Another private deaf school, another ardent oralist – John Barber, “a man of sincere religious fervour whom we all respected”
By H Dominic W Stiles, on 11 August 2017
Teacher of the deaf John Barber, was born in the village of Edenham, Lincolnshire in 1836. I have no details of his early life, but according to his marriage certificate his father was a farmer, George Baker. By 1861 he was a schoolmaster at the village of Irby in Lincolnshire. I have not tracked him down in any earlier census returns but that could be because of transcription errors ‘hiding’ his name – or perhaps I gave up looking too soon. By 1866 he was living in London. I have no idea how he came to be involved with deaf education, but in that year he founded his private school, and married Lois Elizabeth Taylor, the daughter of a clergyman. At that time he was living in Southgate (north London). Sadly she died in early 1872. In the 1871 census he was living at Fairview Lodge, Edmonton, as a ‘teacher of the deaf and dumb,’ but with only one pupil listed as living in, Robert Burrell, who was not recorded as deaf (however see below).
In 1875 he married Amy Smith Hodges, and they had three children, and by the time of the 1881 census, they were established at ‘Inglefield,’ Edgware Road. This is perhaps the same as the address, ‘Inglefield,’ Christchurch Avenue, Brondesbury, N.W. where the school was until 1903. In that year – see below – they moved nearby to 186 Willesden Lane, though that building has since been lost to redevelopment.
The 1881 list of pupils and teachers includes the following – William Burrel, who was the younger brother of Robert, and Beatrice, their sister. Note the widespread origins of the pupils.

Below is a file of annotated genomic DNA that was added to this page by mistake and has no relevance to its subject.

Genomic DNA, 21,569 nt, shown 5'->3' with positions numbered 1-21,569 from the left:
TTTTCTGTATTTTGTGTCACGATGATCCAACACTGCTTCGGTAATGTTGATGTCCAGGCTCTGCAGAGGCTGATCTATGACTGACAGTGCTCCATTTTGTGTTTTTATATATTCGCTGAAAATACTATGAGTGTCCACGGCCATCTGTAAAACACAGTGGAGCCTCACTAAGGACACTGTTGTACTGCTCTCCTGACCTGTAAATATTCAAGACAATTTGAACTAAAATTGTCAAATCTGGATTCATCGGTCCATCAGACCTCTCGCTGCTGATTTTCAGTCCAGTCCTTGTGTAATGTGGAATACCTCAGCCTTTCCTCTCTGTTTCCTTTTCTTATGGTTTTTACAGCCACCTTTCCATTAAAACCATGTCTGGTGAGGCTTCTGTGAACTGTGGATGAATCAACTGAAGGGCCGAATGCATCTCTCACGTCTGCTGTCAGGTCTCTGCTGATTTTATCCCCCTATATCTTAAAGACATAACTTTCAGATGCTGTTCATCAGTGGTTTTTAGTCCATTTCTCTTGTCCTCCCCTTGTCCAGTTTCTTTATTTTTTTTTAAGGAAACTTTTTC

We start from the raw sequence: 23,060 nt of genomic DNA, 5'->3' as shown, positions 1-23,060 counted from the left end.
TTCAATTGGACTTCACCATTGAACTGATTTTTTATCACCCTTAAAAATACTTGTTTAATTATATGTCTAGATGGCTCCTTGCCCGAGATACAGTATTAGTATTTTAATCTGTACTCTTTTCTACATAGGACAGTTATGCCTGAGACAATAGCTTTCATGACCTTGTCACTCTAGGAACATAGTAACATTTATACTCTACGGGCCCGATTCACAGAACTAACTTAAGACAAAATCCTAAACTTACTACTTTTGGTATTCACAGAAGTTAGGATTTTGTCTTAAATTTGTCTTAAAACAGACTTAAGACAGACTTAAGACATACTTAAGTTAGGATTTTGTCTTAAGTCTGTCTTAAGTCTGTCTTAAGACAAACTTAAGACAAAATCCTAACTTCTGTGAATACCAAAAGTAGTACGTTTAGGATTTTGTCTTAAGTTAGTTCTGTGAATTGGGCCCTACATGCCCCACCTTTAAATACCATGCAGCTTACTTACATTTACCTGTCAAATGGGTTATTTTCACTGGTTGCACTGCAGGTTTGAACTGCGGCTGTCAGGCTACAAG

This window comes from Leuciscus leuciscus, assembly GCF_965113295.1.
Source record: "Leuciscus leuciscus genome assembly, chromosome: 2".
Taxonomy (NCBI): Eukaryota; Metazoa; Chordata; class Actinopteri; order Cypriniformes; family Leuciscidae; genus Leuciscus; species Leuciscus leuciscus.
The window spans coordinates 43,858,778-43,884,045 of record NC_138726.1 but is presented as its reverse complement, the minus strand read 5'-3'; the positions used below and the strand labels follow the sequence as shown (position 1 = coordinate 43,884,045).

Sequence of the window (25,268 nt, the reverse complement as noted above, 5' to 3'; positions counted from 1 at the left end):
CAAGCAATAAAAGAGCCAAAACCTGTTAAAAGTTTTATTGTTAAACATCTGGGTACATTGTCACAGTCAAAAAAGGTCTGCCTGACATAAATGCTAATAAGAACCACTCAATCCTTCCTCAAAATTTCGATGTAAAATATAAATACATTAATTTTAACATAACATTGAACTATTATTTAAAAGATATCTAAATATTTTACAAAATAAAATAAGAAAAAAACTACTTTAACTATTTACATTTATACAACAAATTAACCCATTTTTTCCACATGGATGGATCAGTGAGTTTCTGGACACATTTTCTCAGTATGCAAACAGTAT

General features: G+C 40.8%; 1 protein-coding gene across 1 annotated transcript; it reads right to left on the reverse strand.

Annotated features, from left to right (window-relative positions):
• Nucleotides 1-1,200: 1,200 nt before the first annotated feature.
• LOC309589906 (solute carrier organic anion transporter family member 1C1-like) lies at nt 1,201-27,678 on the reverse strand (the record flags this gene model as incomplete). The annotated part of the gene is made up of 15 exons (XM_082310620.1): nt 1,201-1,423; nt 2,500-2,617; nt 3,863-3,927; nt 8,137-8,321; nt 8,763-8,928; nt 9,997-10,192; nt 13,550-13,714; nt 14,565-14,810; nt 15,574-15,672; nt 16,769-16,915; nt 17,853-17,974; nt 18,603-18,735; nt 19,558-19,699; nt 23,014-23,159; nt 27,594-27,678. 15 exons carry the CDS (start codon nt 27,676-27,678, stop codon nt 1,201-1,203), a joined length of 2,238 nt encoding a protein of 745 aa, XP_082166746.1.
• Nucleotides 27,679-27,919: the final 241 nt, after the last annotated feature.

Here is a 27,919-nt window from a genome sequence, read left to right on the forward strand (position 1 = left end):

|Margaret A. Rossiter||Assistant||23||1858||Female||Governess Teacher Of The Deaf||Ceylon, East Indies|
|Ethel Marion Robinson||Assistant||20||1861||Female||Teacher Of The Deaf||Wymondham Leicestershire|
|Annie G. Boultbee||Scholar||16||1865||Female||Scholar||Leeds Yorkshire|
|William Burrell||Scholar||15||1866||Male||Scholar||Fornham Suffolk|
|Ada S. Russell||Scholar||13||1868||Female||Scholar||Islington Middlesex|
|Merton J. Mansfield||Scholar||12||1869||Male||Scholar||Notting Hill Middlesex|
|Augusta Challis||Scholar||12||1869||Female||Scholar||Buckhurst Hill Essex|
|George B. Challis||Scholar||10||1871||Male||Scholar||Buckhurst Hill Essex|
|Frederick W. Talbot||Scholar||11||1870||Male||Scholar||Batley Yorkshire|
|Beatrice Burrell||Scholar||10||1871||Female||Scholar||Fornham Suffolk|
|James Hudson||Scholar||11||1870||Male||Scholar||Scarborough Yorkshire|
|Adelina Glasgow||Scholar||10||1871||Female||Scholar||Marylebone Middlesex|
|Katie Mannering||Scholar||6||1875||Female||Scholar||Islington Middlesex|
In 1891 they had thirteen pupils, but in 1901 only three. Ethel Marion Robinson was still a teacher living and working with Barber in 1903. It seems that in the late 19th century, women teachers often remained unmarried. I wonder why that was – perhaps it has to do with attitudes to women in work, or perhaps it provided a woman with some freedom from the constraints of a Victorian marriage. Ethel died of pneumonia, in 1905, aged only 44.
She was one of the earliest Members, by examination, of the College of Teachers of the Deaf; and she joined the Union of the Teachers of the Deaf on the Oral System at its commencement, ansd was frequently present at its meetings in which she took a deep interest.